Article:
For Bishop Drennan to assert that everything changed and improved post-1996, and consequently during his period as bishop, simply does not accord with the facts as we know them from the Murphy report.

Just as seriously, the Murphy report states that the dismissive manner in which victims were treated by the archdiocese changed little in the period after 1996 and the publication of the guidelines – the period during which Bishop Drennan was one of its leaders. It was to be 2003 (six years into Bishop Drennan’s tenure) before that callous and insulting culture came to an end, with the introduction under Archbishop Diarmuid Martin of proper support systems for abuse victims.

In addition, there are the specific responsibilities that Martin Drennan himself had as auxiliary bishop. These included overall responsibility for all the parishes in his own designated area of south Dublin and north Wicklow. His direct predecessor here, by the way, was Donal Murray, subsequently of course Bishop of Limerick.

In acquainting himself with his new responsibilities on his elevation to bishop in September 1997, did Martin Drennan notice that there had been a serious hiatus in the parish of Glendalough? Its parish priest, Fr Noel Reynolds, had been transferred out only two months previously.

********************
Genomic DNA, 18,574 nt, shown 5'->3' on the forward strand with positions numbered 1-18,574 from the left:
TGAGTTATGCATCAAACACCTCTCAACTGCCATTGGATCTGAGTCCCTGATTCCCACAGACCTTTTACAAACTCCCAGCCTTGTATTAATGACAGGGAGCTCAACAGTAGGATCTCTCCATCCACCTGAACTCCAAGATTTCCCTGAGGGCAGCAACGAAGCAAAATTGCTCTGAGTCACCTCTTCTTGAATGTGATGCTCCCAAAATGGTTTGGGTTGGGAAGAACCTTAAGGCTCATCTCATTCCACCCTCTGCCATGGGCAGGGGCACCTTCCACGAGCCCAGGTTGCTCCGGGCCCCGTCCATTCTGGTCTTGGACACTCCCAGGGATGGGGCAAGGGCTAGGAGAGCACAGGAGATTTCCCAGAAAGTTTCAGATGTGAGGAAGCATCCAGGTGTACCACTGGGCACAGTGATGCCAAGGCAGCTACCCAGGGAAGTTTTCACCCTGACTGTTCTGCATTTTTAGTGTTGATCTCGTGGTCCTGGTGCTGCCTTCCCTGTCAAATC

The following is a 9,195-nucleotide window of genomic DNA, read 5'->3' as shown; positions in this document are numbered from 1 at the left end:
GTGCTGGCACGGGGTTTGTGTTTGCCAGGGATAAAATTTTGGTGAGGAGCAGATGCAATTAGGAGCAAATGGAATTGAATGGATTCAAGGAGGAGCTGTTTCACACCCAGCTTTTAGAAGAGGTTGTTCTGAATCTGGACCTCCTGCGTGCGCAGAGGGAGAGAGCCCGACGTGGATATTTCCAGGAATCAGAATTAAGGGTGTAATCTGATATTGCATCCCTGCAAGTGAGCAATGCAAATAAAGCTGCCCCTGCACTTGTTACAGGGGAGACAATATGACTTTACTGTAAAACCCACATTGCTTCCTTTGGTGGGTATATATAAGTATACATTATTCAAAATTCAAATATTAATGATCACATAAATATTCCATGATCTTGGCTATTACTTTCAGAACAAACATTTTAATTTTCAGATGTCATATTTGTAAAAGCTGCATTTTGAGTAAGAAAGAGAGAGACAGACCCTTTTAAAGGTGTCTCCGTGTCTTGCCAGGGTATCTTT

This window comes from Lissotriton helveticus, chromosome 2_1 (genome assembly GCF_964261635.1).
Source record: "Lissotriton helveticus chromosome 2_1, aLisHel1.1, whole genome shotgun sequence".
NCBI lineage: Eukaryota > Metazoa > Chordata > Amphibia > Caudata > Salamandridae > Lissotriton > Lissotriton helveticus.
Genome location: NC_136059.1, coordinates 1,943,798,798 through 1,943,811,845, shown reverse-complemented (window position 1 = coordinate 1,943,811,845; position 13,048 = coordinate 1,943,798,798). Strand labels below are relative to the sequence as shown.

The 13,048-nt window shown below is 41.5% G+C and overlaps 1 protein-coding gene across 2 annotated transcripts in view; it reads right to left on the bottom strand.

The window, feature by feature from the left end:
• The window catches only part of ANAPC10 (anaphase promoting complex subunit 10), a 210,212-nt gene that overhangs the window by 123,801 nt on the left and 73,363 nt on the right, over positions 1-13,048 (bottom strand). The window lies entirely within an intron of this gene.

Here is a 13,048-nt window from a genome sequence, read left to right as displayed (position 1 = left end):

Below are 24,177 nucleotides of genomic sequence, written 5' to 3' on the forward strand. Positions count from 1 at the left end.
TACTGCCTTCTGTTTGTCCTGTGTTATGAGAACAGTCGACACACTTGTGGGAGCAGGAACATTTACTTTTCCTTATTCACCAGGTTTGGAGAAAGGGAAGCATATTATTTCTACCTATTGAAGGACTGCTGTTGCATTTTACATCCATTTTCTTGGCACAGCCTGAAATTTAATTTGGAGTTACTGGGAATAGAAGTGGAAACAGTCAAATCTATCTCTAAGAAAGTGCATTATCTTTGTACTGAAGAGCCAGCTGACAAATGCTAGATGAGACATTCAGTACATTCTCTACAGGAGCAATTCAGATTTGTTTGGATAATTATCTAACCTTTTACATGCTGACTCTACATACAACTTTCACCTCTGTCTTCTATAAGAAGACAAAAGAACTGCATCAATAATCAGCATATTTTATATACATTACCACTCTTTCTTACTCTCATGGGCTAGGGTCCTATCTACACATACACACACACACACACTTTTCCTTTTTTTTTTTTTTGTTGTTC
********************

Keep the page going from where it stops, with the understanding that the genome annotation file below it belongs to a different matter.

We know that Fr Reynolds was one of the foulest and most brutal of Dublin’s child rapists, having admitted abusing over 100 children. We also know that as chairman of the board of management of the primary school in Glendalough, he had daily access to the local children.

A number of questions arise for Bishop Drennan from this case. Did he ascertain the reasons for the removal of Noel Reynolds as parish priest? Did he inquire as to whether any special attention might have been required on his part towards the parish of Glendalough, given its obvious difficulties?

Was he aware that the archdiocese knew of complaints by parents against Noel Reynolds from as far back as 1994? Did he know that that Reynolds himself had admitted to the archdiocese that he was sexually aroused by children, and that despite this, no action had been taken to remove him from Glendalough for several years?

But of course all this was before Bishop Drennan’s time. Not his responsibility.

But as soon as it did become his responsibility – in September 1997 – did he seek to discover the new location of the parish priest who had so recently and so abruptly been transferred from one of his parishes – a highly unusual event at any time? Noel Reynolds of course had been not been moved far. In fact, he remained within the bishop’s geographical area of responsibility, and had been appointed chaplain to the National Rehabilitation Hospital in Dun Laoghaire, which had 94 child patients.

We know that the rehab hospital had not been informed by anyone in the archdiocese of the concerns and complaints surrounding Noel Reynolds when he was assigned there as chaplain. He served in the hospital for one year before finally being removed in July 1998, when further allegations were made. It was to be 2002, in the wake of the Cardinal Secrets programme, before the rehab hospital was made aware of Noel Reynolds’s past crimes.

It is of course possible that Bishop Drennan knew nothing of the seismic events that had taken place at the heart of his direct area of responsibility. The Murphy report, after all, makes no reference to him in this context.